Saturday, June 16, 2007

flailing

Not Li'l solipsist

I read an interesting article over at The Republic relating to forecasts of economy, human behaviour, triggers to calamities, etc. It is redacted below.

The conclusion that I drew was: don't listen to the boffins! They are just flailing like little babies.

Theoretical physicist Mark Buchanan’s Ubiquity: The Science Of History . . . Or Why The World Is Simpler Than We Think (Phoenix, 2000), is a book whose implications are so powerful they’ve given me vertigo. Buchanan makes a very strong argument that, despite all appearances to the contrary, human history may be governed by very simple mathematical laws. Unfortunately, those laws would guarantee history’s complete unpredictability, and they would also fundamentally contradict the economic and political theories informing our decision-makers.

The study of non-equilibrium statistical physics shows that critical states seem to emerge whenever systems are kept far from equilibrium in conditions where the forces of chaos and order are in constant flux, and where the components of the system exert some influence on each other’s behaviour. It seems that at least some features of our collective behaviour can be reasonably explained by these concepts.

Might as well just guess

Research suggests that both stock market fluctuations and the distribution of global wealth follow power laws. This is an unnerving finding, as it flies in the face of traditional economic theory,...the effects of a relatively minor economic variable may produce anything from unnoticeable effects to such calamities as the 1929 stock market crash and the collapse of the “tiger” economies of Southeast Asia in 1997.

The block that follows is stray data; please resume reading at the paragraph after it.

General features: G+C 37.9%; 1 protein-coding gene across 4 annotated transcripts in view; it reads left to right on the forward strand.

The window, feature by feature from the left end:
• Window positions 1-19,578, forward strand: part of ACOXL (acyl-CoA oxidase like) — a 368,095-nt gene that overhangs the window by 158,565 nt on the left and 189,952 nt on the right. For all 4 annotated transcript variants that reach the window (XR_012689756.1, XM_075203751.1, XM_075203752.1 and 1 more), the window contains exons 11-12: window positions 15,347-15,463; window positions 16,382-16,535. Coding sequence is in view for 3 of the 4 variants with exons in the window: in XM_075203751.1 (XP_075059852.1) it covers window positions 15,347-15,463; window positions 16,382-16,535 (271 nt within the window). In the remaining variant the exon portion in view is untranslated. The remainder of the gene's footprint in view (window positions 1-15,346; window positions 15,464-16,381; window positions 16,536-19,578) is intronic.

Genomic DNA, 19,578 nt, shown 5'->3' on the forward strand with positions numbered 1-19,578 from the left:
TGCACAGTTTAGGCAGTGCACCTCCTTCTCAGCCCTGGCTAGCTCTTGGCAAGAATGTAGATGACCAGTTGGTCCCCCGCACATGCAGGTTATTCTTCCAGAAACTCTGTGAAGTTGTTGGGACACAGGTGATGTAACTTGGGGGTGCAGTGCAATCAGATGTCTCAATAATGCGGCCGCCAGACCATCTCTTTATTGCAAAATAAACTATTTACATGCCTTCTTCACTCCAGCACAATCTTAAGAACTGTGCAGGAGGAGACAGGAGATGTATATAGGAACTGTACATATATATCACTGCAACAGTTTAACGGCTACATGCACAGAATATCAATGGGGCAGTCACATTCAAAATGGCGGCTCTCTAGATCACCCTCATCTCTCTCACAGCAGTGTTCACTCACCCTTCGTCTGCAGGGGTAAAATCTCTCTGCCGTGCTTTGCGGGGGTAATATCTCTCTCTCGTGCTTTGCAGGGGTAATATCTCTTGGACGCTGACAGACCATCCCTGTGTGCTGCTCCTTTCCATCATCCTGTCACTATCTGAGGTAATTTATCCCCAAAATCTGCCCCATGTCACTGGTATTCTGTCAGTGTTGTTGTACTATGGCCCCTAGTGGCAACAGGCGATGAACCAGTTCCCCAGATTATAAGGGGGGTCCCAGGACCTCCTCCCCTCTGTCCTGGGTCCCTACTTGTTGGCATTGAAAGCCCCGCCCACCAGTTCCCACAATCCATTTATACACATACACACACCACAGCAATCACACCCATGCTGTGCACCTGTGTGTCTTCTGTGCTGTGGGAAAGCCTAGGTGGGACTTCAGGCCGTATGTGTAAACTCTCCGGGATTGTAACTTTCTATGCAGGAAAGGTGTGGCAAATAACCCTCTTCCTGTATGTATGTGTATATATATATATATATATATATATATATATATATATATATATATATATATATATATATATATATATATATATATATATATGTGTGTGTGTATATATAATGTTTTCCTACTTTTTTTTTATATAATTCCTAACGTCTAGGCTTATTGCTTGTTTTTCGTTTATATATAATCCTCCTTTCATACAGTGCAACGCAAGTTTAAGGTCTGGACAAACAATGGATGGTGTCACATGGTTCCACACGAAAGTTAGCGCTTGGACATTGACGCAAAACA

This helps explain why economic forecasts are so consistently proven wrong. Buchanan writes that in 1993 the OECD “analyzed forecasts made between 1987 and 1992 by the governments of the USA, Japan, Germany, France, Italy, and Canada, as well as those of the International Monetary Fund and the OECD itself. Their conclusions? Not only were each of these organizations’ predictions abysmally inaccurate, but they would have made better predictions for inflation and gross domestic product if they had scrapped all their sophisticated economic models and simply guessed that the numbers in each year would be unchanged from the last.” Similar studies have produced the same results. This has grave implications. Given that the study of economics presupposes equilibrium, and given that our nations’ powerbrokers rely upon economists for their understanding of the world, it seems that our leaders’ most basic assumptions about the economy are dangerously wrong-headed.

Indeed.

5 comments:

el bbub said...

Interesting article.

Makes me think that whenever you want to make something more predictable - you should make it a Science.

After this, by printing out a couple of books on the subject, you change how people think. And that's when our collective behavior kicks in.

What you end up at the end is a bunch of rules and laws, the rest you call illegal activities.

go figure.

Rantenki said...

Sadly, the social sciences.... aren't.

Humans are too irrational to model accurately.

That said, it is a little comforting that we can be explained in aggregate after the fact :)

Making something a science for the purposes of imposing boundaries on people's thought is a neat idea though, although not a new one. Greg Egan's Teranesia novel briefly touches on the idea of using the same approach to limit the effectiveness of social movements.

Anonymous said...

Nassim Taleb has written extensively on this over the years. The way he draws it is that our modeling generally assumes we live in Mediocristan, but in reality we live in Extremistan.

His tone can be...interesting. And I don't quite get his fascination with Mandelbrot. But the message is powerful and resonant.

solipsist said...

Thanks for the comments, and adding to my must-read list.

Louisville Real Estate said...

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